CELL_DISTRIBUTION_IPSC_DAY18 is a normalised indicator array of cells identified as iPSCs at day 18.

[3]:
cell_distribution_ipsc = {}
reverse_days = DAYS[::-1]
for i, day in enumerate(reverse_days):
    print("\r" + f"Infering ancestor cells at day {day}", end="")
    if day == 0.0:
        continue
    if day == 18.0:
        cell_distribution_ipsc[day] = CELL_DISTRIBUTION_IPSC_DAY18
    # Calculates cells' ancestors
    geom = dict_results[reverse_days[i + 1]][0]
    f = dict_results[reverse_days[i + 1]][1]
    g = dict_results[reverse_days[i + 1]][2]
    cell_distribution = geom.apply_transport_from_potentials(
        f, g, cell_distribution_ipsc[day], axis=1
    )
    cell_distribution_ipsc[reverse_days[i + 1]] = cell_distribution / np.sum(
        cell_distribution
    )
Calculating ancestor cells at day 0.0

Visualizes#

Once the ancestors of iPSCs are identified, they are represented on a low-dimensional space thanks to an FLE visualisation. The iPSCs and its ancestors are coloured while all the other cells remain in grey.

COORD_DF is a dataframe that contains the coordinates of all cells on the FLE visualisation.
IDS_CELLS is a dictionary that contains as keys the measurement days and as values the IDs of the cells.

All the cells can be represented in a 2D space thanks to an FLE visualisation [Schiebinger et al., 2019]. The cells’ coordinates are binarised.

[4]:
nbins = 500
xrange = COORD_DF["x"].min(), COORD_DF["x"].max()
yrange = COORD_DF["y"].min(), COORD_DF["y"].max()
COORD_DF["x"] = np.floor(
    np.interp(COORD_DF["x"], [xrange[0], xrange[1]], [0, nbins - 1])
).astype(int)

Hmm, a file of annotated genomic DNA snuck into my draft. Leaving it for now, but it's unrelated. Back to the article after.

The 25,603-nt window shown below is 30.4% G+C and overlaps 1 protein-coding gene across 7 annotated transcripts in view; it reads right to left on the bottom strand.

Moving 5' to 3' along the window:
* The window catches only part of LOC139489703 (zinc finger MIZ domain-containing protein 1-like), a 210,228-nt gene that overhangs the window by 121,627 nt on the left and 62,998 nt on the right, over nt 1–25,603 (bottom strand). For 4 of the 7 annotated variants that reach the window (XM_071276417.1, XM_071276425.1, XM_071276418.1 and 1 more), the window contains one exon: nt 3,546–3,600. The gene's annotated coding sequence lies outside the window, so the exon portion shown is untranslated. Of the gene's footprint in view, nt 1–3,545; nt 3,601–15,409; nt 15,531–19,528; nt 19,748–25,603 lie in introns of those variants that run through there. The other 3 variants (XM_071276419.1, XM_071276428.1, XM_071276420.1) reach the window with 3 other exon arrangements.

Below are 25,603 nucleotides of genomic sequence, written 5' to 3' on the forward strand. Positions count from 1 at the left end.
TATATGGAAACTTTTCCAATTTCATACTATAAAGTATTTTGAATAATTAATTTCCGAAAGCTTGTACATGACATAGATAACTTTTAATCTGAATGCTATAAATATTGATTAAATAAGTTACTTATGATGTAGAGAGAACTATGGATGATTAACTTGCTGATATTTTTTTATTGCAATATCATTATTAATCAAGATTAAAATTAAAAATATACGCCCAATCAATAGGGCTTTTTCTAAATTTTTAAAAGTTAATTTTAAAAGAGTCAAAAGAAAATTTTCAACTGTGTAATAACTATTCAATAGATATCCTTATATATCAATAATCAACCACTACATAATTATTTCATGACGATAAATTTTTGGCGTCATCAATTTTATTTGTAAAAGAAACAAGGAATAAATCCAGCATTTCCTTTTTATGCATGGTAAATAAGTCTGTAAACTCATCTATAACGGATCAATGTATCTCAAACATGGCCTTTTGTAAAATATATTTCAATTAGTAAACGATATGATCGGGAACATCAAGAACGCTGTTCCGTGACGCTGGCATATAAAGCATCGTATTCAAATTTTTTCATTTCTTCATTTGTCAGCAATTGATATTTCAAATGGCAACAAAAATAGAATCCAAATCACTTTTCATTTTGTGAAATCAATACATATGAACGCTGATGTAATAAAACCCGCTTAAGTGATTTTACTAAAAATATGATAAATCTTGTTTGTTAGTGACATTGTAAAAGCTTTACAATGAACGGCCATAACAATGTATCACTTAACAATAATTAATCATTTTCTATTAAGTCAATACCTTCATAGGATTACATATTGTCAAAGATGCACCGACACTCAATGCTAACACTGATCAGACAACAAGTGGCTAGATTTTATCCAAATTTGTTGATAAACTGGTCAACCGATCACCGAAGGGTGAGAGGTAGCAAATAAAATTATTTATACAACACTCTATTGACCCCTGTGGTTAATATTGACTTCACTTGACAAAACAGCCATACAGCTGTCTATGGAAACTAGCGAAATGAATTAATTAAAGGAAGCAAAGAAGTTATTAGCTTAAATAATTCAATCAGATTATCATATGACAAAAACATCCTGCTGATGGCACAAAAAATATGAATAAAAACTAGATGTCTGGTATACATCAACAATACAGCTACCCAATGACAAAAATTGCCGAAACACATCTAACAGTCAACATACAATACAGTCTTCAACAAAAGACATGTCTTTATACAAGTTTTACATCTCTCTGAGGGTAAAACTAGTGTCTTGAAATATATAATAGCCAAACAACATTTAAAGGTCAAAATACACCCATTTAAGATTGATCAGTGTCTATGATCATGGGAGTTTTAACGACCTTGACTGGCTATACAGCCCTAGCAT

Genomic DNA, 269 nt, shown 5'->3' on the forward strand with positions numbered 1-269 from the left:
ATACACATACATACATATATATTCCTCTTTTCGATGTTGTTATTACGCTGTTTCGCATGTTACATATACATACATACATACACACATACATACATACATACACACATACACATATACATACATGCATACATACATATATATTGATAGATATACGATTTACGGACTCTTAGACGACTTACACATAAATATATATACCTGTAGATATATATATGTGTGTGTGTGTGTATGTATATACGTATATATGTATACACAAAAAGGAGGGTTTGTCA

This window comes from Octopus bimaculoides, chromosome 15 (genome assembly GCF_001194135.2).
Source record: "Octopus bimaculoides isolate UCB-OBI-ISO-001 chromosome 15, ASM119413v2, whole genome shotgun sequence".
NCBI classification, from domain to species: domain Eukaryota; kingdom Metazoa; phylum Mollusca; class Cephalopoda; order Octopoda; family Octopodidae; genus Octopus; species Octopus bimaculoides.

COORD_DF["y"] = np.floor(
    np.interp(COORD_DF["y"], [yrange[0], yrange[1]], [0, nbins - 1])
).astype(int)

The coordinates of cells identified as iPSCs at day 18 and its ancestors are filtered.

[5]:
coord_ancestors_ipsc = dict()
for day in DAYS:
    cell_ids = np.array(IDS_CELLS[day])
    coord_ancestors_ipsc[day] = COORD_DF[COORD_DF.index.isin(cell_ids)][
        ["x", "y"]
    ].values

To be able to discriminate between likely and unlikely ancestors, ancestors are binarised according to their inferred distribution at each time point.

[6]:
alpha_bins = [1, 0.5, 0.0]
binned_cell_distribution_ipsc = {}
for day in DAYS:
    tmp = cell_distribution_ipsc[day].copy()
    tmp[tmp >= 1e-2] = alpha_bins[0]
    tmp[np.logical_and(1e-2 > tmp, tmp >= 5e-4)] = alpha_bins[1]
    tmp[5e-4 > tmp] = alpha_bins[2]
    binned_cell_distribution_ipsc[day] = tmp

iPSCs and its ancestors are coloured according to the day the cells are measured on the FLE visualisation (see colorbar). All other cells are represented in grey.

[7]:
# Sets a matplotlib colormap
cm = plt.get_cmap("jet")
cNorm = mpl.colors.Normalize(vmin=0, vmax=len(DAYS))
scalarMap = mpl.cm.ScalarMappable(norm=cNorm, cmap=cm)

fig = plt.figure(figsize=(13, 10))
plt.title(f"Cell type: iPSC, medium: serum, $\epsilon$={epsilon}", fontsize=24)
plt.plot(
    COORD_DF["x"],
    COORD_DF["y"],
    marker=".",
    color="grey",
    ls="",
    markersize=0.3,
    alpha=0.07,
)
for i, day in enumerate(DAYS):
    colorVal = scalarMap.to_rgba(i)
    for b in alpha_bins:
        ind_alpha = np.where(binned_cell_distribution_ipsc[day] == b)[0]
        colorVal = np.array(colorVal)
        colorVal[3] = b
        plt.plot(
            coord_ancestors_ipsc[day][ind_alpha, 0],
            coord_ancestors_ipsc[day][ind_alpha, 1],
            marker=".",
            color=colorVal,
            ls="",
            markersize=1,
        )
plt.xlabel("FLE1", fontsize=24)
plt.ylabel("FLE2", fontsize=24)
ax, _ = mpl.colorbar.make_axes(plt.gca(), shrink=1)
cbar = mpl.colorbar.ColorbarBase(
    ax, cmap=cm, norm=mpl.colors.Normalize(vmin=0, vmax=18)
)
plt.show()
../_images/notebooks_application_biology_17_0.png